By Zeynep Beyza Kilic
ANKARA (AA) - Oil prices rose on Thursday as the US dollar fell and OPEC+ decided to maintain its current production policy.
International benchmark Brent crude traded at $83.38 per barrel at 9.08 a.m. local time (0608 GMT), a 0.65% increase from the closing price of $82.84 a barrel in the previous trading session.
The American benchmark West Texas Intermediate (WTI) traded at $76.97 per barrel at the same time, a 0.73% gain after the previous session closed at $76.41 a barrel.
In an effort to combat inflation, the US Federal Reserve raised its benchmark interest rate by 25 basis points on Wednesday. Oil prices, which had been falling ahead of the Fed's interest rate decision, began to rise following the decision and the speech of Fed Chairman Jerome Powell.
Powell stated that cutting interest rates this year would be inappropriate if the economy generally performed in line with expectations, and he expects economic growth to continue, albeit at a slower pace.
On expectations of softer rate hikes in the US, the US dollar index fell to nine-month lows. The decline in the value of the US dollar aided higher oil prices by encouraging traders to use other currencies. A weaker dollar further fuels strong demand in the global oil market.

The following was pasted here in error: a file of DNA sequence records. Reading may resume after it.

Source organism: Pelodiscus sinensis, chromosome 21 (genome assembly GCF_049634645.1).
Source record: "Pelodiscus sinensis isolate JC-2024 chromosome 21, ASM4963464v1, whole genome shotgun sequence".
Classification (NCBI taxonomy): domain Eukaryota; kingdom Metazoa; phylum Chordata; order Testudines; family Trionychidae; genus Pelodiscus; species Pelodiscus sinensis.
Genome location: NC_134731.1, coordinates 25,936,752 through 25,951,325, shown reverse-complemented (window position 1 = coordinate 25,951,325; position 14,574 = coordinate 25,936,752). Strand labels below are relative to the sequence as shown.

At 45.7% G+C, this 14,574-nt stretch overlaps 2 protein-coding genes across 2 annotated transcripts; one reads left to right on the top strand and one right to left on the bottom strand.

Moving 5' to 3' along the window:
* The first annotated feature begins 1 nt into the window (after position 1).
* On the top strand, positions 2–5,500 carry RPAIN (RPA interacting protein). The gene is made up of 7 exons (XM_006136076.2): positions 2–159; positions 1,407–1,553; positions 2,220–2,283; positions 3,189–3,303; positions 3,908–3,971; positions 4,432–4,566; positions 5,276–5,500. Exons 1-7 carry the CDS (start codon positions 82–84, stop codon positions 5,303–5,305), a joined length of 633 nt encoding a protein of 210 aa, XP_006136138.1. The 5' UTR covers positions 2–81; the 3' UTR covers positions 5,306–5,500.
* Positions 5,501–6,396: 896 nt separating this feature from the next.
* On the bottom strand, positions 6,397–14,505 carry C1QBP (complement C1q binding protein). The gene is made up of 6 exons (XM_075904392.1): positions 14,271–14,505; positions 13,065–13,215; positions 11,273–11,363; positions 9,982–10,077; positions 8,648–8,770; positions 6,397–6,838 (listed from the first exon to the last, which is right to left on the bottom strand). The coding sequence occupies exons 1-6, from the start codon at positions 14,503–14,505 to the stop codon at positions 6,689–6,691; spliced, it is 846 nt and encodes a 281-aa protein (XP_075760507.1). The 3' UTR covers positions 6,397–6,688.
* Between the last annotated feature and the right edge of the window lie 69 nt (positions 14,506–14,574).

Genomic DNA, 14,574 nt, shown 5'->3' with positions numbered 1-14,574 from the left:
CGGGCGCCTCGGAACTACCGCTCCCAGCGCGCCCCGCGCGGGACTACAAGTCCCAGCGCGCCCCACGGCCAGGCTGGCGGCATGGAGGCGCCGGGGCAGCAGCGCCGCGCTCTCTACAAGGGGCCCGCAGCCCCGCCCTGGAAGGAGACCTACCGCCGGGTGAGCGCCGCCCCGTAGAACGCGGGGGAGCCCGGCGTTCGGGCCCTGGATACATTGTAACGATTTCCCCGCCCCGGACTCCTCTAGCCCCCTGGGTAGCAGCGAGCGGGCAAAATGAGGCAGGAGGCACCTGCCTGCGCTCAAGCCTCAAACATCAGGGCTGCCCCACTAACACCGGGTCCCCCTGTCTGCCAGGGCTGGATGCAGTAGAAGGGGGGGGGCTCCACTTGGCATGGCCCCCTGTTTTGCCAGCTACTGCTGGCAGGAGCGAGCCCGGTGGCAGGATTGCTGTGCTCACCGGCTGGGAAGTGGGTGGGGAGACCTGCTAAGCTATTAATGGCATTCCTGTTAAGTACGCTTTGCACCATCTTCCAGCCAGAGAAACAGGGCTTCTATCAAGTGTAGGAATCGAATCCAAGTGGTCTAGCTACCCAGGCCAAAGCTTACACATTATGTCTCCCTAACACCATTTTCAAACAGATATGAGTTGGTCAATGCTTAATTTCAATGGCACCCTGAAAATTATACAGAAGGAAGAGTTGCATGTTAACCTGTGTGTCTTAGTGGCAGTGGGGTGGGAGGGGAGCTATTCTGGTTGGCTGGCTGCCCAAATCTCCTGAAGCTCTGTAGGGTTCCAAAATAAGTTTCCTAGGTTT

The Organization of Petroleum Exporting Countries (OPEC) and allies, known as OPEC+, agreed to adhere to cutting oil output by 2 million barrels per day until the end of 2023.
The decision came at the group's 47th Joint Ministerial Monitoring Committee (JMMC) videoconference meeting. The group’s next ministerial meeting is scheduled for April 3.
Meanwhile, US commercial crude oil inventories increased by 4.1 million barrels during the week ending Jan. 27, according to data released by the Energy Information Administration (EIA) late Wednesday.
Inventories rose to 452.7 million barrels, against the market expectation of a decrease of around 1 million barrels.
The higher-than-expected increase in inventories signals a drop in demand in the US, which limits the rise in oil prices.